A prosthodontist is a dental specialist that focuses on complex matters that typically require intense amounts of work to correct. Typically, a prosthodontist treats dental mattershowever, their expertise does go beyond that of the teeth and gums. Instead, they also focus their efforts on the jaw and facial structure. Continue reading to find out more…
3 Common Maxillofacial Prosthodontic Treatments
Maxillofacial prosthodontic treatment focuses on rehabilitating patients with head and neck abnormalities, both acquired and congenital. These include minor to significant functional impairments as well as aesthetic deformities. Maxillofacial prosthodontics deals with replacing missing or damaged parts of the maxilla, mandible, and face.
3 Maxillofacial prosthodontic treatments
Rehabilitation of individuals with head and neck impairments is challenging and necessitates close collaboration across various healthcare specialties. Since a prosthodontist is engaged in so many aspects of patient care, they are in an excellent position to coordinate the efforts necessary in this complicated rehabilitative process.
The prosthodontist's main goal is to provide prosthodontic restoration for patients who have orofacial abnormalities due to congenital disabilities or trauma, or therapy for head and neck malignancies. The following are some of the common maxillofacial disorders that require prosthodontic treatment.
1. Congenital disabilities
Maxillofacial prosthodontics can address cranial abnormalities such as cleft lip and palate. When the holes between the nasal and oral cavities are closed, or when supporting structures for eating, chewing, and speaking are provided, the function of the maxillofacial prosthodontist is crucial in supporting treatment in such patients.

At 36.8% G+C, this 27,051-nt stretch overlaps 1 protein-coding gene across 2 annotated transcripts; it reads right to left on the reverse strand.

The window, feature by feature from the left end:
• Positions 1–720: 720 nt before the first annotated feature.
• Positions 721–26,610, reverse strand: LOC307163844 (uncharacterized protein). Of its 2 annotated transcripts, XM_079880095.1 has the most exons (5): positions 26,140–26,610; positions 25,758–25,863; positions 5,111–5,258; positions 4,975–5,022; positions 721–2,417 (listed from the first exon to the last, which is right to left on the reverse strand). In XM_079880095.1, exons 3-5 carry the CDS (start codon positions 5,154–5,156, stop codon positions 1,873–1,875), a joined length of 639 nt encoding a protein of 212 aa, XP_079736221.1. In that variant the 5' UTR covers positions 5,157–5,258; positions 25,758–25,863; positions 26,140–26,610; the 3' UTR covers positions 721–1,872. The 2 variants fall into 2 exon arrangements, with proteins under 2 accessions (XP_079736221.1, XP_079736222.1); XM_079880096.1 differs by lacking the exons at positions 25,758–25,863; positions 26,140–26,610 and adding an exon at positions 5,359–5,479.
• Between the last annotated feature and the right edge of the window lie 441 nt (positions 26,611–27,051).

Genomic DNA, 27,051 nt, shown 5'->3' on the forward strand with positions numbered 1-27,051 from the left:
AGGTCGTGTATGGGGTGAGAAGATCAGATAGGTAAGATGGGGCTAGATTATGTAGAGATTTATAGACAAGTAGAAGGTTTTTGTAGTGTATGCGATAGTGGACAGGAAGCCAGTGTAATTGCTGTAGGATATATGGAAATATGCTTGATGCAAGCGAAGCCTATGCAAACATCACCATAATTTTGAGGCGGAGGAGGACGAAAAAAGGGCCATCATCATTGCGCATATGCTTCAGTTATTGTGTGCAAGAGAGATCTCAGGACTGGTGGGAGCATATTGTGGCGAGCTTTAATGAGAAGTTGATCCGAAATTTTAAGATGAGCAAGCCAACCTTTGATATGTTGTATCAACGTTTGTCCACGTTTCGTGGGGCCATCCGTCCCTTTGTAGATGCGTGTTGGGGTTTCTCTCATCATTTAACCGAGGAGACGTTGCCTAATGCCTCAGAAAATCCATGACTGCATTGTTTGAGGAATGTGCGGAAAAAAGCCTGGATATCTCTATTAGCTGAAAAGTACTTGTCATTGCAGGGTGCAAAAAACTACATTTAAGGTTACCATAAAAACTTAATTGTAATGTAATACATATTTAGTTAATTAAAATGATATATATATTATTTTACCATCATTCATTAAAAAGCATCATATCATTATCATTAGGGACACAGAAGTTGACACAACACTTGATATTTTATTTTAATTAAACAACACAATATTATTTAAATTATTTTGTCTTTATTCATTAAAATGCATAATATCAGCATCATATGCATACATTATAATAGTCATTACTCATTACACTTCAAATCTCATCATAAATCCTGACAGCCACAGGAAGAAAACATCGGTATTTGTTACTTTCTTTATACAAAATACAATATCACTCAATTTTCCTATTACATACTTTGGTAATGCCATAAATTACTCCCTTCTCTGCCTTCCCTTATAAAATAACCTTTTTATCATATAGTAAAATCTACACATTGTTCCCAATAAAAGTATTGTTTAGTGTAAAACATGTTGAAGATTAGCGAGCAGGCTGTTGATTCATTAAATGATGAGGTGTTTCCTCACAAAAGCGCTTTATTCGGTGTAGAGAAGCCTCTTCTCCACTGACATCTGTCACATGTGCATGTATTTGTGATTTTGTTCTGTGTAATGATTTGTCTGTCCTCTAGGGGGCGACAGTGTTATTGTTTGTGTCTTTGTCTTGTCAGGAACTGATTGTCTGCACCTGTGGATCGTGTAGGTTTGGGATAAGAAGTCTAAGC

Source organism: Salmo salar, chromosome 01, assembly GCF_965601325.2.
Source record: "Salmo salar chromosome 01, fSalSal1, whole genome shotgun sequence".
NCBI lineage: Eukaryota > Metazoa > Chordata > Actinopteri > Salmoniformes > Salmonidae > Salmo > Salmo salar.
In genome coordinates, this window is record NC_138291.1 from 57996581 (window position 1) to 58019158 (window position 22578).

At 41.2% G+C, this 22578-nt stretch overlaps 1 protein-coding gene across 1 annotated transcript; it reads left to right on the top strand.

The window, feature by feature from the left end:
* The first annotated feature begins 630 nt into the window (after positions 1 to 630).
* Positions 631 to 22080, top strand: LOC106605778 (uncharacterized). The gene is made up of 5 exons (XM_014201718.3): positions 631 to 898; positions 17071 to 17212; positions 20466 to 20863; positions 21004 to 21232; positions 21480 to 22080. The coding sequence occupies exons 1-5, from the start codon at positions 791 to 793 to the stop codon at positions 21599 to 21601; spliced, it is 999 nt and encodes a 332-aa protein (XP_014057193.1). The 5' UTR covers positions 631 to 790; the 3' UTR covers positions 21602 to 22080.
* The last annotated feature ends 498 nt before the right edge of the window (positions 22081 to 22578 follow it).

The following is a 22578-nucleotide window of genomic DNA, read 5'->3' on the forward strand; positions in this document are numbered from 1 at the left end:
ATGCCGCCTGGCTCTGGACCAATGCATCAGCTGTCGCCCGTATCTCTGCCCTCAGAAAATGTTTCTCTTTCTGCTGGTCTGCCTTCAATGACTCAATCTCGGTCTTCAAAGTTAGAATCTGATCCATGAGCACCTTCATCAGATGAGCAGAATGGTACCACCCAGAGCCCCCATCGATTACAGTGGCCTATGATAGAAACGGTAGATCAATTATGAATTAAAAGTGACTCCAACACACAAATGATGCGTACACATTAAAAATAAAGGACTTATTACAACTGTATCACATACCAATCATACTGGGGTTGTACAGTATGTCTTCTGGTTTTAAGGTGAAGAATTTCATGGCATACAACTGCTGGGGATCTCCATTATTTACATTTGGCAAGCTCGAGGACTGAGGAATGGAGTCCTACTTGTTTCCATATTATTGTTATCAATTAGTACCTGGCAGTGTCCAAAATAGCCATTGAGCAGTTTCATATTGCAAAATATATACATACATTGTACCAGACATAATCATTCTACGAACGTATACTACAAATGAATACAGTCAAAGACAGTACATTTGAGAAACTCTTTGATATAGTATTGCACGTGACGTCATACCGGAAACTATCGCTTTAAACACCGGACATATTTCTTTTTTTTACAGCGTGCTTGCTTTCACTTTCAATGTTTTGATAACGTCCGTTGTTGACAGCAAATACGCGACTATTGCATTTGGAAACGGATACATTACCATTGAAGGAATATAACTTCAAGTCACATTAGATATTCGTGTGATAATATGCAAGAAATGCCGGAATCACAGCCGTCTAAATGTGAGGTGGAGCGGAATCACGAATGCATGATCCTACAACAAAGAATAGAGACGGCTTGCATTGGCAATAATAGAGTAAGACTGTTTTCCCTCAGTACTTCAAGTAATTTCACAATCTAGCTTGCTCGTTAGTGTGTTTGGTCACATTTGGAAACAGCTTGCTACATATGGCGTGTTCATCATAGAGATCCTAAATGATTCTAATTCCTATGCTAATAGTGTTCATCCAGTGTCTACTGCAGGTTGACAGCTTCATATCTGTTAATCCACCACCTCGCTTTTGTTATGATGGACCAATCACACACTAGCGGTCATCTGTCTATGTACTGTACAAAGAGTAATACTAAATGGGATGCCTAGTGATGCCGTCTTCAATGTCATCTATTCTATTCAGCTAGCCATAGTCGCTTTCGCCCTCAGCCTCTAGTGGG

Injuries caused by accidents and firearms cause a high rate of persistent orofacial abnormalities that can result in deformity or limited function. Maxillofacial prosthodontics can help with many such injuries.
In the United States, over 66,000 new instances of head and neck cancer are identified each year. The primary goal in the treatment of malignant illness is to cure it, but there are other significant secondary goals to consider. In particular, an endeavor is made to preserve the patient's shape and function while maintaining an adequate quality of life. This includes the use of osseointegrated dental implants as well as other dental restorations.
The treatment strategy in the mouth focuses on tooth retention and repair and the capacity to chew and swallow. Restoration of the eyes, ears, nose or other facial structures can be used to correct facial deformity, and cranial implants are sometimes used to keep the eyes, ears, nose, or other facial structures in place.
The objective of maxillofacial prosthodontics
The best way to understand maxillofacial prosthesis rehabilitation is to put it into perspective with the rest of the patient's care. Head and neck surgeons, plastic surgeons, oral surgeons, and maxillofacial prosthodontists need to participate in the treatment planning process to ensure adequate site preparation for prosthetic restoration. In the management of patients who will require maxillofacial prosthetic rehabilitation, the idea of multidisciplinary care is important, as this interaction will assist the manufacture of a prosthesis, which can restore the patient to near-normal function and esthetics in many situations.
The bottom line
When working with maxillofacial patients, the overall objective should be to restore form, function, and appearance. The goal of maxillofacial prosthodontics is to restore long-term health to the whole masticatory system. This entails disease-free gums, stable temporomandibular joints, stable occlusion, healthy teeth, pain-free function, and pleasant aesthetics.
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